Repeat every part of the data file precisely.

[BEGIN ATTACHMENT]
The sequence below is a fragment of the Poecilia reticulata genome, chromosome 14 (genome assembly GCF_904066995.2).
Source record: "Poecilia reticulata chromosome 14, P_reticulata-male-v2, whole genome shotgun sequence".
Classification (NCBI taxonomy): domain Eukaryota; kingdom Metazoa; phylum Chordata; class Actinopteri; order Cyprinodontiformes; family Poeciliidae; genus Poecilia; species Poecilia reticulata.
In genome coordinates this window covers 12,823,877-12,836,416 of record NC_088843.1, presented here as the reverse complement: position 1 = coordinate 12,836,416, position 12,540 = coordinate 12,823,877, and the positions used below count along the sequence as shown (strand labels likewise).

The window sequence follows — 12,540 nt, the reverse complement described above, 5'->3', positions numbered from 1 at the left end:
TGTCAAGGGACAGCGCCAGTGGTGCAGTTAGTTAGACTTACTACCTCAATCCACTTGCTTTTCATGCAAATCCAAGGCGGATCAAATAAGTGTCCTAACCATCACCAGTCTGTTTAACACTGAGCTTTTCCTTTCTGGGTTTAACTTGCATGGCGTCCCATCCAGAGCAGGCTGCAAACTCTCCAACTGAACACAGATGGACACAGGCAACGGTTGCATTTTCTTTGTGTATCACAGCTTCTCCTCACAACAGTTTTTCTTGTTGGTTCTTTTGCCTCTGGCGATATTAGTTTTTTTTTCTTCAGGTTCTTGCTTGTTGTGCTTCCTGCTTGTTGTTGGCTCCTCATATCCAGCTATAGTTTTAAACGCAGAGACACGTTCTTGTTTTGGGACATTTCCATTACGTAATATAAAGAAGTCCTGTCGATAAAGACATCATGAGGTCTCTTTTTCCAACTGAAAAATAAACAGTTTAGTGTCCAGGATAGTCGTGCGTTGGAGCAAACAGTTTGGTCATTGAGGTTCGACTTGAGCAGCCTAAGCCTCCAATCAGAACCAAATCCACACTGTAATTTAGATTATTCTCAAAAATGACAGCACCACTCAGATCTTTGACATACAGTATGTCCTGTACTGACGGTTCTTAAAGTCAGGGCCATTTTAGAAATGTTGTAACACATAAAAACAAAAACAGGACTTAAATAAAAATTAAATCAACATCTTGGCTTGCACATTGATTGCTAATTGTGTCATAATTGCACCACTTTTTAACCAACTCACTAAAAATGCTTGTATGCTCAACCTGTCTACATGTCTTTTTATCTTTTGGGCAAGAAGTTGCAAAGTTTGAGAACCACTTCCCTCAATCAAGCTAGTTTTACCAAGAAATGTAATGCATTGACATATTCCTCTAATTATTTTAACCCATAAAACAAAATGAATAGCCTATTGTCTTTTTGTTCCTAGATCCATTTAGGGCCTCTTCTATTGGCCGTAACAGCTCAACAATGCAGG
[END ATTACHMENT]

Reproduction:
The sequence below is a fragment of the Poecilia reticulata genome, chromosome 14 (genome assembly GCF_904066995.2).
Source record: "Poecilia reticulata chromosome 14, P_reticulata-male-v2, whole genome shotgun sequence".
Classification (NCBI taxonomy): domain Eukaryota; kingdom Metazoa; phylum Chordata; class Actinopteri; order Cyprinodontiformes; family Poeciliidae; genus Poecilia; species Poecilia reticulata.
In genome coordinates this window covers 12,823,877-12,836,416 of record NC_088843.1, presented here as the reverse complement: position 1 = coordinate 12,836,416, position 12,540 = coordinate 12,823,877, and the positions used below count along the sequence as shown (strand labels likewise).

The window sequence follows — 12,540 nt, the reverse complement described above, 5'->3', positions numbered from 1 at the left end:
TGTCAAGGGACAGCGCCAGTGGTGCAGTTAGTTAGACTTACTACCTCAATCCACTTGCTTTTCATGCAAATCCAAGGCGGATCAAATAAGTGTCCTAACCATCACCAGTCTGTTTAACACTGAGCTTTTCCTTTCTGGGTTTAACTTGCATGGCGTCCCATCCAGAGCAGGCTGCAAACTCTCCAACTGAACACAGATGGACACAGGCAACGGTTGCATTTTCTTTGTGTATCACAGCTTCTCCTCACAACAGTTTTTCTTGTTGGTTCTTTTGCCTCTGGCGATATTAGTTTTTTTTTCTTCAGGTTCTTGCTTGTTGTGCTTCCTGCTTGTTGTTGGCTCCTCATATCCAGCTATAGTTTTAAACGCAGAGACACGTTCTTGTTTTGGGACATTTCCATTACGTAATATAAAGAAGTCCTGTCGATAAAGACATCATGAGGTCTCTTTTTCCAACTGAAAAATAAACAGTTTAGTGTCCAGGATAGTCGTGCGTTGGAGCAAACAGTTTGGTCATTGAGGTTCGACTTGAGCAGCCTAAGCCTCCAATCAGAACCAAATCCACACTGTAATTTAGATTATTCTCAAAAATGACAGCACCACTCAGATCTTTGACATACAGTATGTCCTGTACTGACGGTTCTTAAAGTCAGGGCCATTTTAGAAATGTTGTAACACATAAAAACAAAAACAGGACTTAAATAAAAATTAAATCAACATCTTGGCTTGCACATTGATTGCTAATTGTGTCATAATTGCACCACTTTTTAACCAACTCACTAAAAATGCTTGTATGCTCAACCTGTCTACATGTCTTTTTATCTTTTGGGCAAGAAGTTGCAAAGTTTGAGAACCACTTCCCTCAATCAAGCTAGTTTTACCAAGAAATGTAATGCATTGACATATTCCTCTAATTATTTTAACCCATAAAACAAAATGAATAGCCTATTGTCTTTTTGTTCCTAGATCCATTTAGGGCCTCTTCTATTGGCCGTAACAGCTCAACAATGCAGG